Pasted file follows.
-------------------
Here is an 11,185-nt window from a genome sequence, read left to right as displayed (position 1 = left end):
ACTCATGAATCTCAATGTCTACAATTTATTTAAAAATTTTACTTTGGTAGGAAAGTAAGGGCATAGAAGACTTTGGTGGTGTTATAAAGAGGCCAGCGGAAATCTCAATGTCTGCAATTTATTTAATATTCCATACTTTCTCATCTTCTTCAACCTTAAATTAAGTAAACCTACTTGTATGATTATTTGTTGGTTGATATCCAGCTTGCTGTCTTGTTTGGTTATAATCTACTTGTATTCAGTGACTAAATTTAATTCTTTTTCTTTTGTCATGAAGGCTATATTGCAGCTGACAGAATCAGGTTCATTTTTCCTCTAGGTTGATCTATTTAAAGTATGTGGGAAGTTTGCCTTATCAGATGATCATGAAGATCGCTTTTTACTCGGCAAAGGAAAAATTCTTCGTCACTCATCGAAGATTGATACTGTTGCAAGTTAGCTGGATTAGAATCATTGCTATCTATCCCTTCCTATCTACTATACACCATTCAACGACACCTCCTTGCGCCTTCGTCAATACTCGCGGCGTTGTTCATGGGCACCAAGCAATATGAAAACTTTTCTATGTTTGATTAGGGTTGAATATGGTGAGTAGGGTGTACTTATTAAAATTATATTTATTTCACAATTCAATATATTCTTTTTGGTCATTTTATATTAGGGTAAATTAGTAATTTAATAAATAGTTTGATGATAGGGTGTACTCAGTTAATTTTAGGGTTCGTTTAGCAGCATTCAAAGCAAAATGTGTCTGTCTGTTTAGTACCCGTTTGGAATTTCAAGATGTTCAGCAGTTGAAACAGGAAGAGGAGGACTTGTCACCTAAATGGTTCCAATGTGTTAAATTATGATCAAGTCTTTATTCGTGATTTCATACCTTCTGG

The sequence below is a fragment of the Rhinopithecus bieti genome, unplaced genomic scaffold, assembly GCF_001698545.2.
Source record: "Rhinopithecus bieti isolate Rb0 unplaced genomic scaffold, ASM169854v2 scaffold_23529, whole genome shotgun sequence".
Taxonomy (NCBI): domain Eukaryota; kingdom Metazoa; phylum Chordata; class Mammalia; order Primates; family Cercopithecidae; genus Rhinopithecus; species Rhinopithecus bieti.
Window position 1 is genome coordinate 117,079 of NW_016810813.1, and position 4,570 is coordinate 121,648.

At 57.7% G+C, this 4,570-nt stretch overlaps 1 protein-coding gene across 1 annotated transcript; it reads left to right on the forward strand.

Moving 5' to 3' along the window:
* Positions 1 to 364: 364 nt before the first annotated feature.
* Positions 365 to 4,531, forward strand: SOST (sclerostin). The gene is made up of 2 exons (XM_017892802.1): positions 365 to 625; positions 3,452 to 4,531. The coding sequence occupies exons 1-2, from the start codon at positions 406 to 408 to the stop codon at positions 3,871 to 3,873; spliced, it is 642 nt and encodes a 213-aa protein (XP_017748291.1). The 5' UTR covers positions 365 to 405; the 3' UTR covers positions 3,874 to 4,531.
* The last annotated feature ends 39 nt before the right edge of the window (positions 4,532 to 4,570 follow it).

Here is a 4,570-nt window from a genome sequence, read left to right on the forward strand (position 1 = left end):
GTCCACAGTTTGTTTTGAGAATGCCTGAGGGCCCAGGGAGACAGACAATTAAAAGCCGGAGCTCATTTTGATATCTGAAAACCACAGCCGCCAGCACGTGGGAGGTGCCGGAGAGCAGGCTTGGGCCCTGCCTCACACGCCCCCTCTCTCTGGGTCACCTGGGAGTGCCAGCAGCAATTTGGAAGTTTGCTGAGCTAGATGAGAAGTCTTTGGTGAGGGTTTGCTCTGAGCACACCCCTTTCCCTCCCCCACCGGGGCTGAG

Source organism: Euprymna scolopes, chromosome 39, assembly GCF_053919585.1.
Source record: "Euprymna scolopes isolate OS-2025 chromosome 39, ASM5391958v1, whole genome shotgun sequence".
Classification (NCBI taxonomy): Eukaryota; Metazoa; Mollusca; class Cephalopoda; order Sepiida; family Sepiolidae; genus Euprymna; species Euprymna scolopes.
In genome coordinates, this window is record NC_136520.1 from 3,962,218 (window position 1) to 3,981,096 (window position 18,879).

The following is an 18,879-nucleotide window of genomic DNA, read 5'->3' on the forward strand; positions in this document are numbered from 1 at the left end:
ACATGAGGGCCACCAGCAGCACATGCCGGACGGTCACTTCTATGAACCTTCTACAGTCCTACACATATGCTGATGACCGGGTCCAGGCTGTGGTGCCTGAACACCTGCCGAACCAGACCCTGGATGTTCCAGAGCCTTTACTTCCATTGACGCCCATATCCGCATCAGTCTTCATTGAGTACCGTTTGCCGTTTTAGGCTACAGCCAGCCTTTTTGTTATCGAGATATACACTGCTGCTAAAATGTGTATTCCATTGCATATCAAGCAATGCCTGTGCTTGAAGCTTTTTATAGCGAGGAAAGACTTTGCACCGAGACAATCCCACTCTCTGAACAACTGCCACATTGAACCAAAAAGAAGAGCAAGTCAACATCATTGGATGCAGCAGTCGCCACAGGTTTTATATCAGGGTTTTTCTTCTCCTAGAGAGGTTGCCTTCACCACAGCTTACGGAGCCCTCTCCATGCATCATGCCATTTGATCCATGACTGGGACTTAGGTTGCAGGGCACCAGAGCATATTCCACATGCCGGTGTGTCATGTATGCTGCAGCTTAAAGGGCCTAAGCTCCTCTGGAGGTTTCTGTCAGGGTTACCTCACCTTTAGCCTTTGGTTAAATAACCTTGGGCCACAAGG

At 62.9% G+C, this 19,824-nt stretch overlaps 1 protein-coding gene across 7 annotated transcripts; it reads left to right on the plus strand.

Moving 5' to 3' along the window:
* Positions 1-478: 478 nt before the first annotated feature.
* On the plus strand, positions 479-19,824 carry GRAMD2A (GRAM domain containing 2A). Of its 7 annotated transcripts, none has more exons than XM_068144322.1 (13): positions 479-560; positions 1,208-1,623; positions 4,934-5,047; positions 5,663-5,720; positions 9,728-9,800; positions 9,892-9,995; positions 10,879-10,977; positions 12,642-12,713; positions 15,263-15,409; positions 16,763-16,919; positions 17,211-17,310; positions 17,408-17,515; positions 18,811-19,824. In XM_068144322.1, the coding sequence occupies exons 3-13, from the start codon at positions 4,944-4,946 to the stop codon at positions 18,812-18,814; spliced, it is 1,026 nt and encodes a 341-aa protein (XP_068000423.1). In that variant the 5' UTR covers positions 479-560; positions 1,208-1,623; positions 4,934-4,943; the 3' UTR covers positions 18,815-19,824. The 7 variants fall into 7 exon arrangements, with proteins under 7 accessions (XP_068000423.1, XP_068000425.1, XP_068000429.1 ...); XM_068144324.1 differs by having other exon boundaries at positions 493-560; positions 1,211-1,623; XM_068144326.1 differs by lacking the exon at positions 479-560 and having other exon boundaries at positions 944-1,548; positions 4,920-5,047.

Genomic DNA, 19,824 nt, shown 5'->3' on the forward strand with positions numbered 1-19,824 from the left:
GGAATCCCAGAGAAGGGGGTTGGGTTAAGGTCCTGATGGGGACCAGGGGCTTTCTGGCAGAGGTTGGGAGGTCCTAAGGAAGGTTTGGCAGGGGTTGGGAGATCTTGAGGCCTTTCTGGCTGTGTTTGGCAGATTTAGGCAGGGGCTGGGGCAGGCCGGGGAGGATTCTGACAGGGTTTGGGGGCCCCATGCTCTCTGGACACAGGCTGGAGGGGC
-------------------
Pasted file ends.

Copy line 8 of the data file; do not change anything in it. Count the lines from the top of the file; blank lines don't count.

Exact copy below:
Moving 5' to 3' along the window: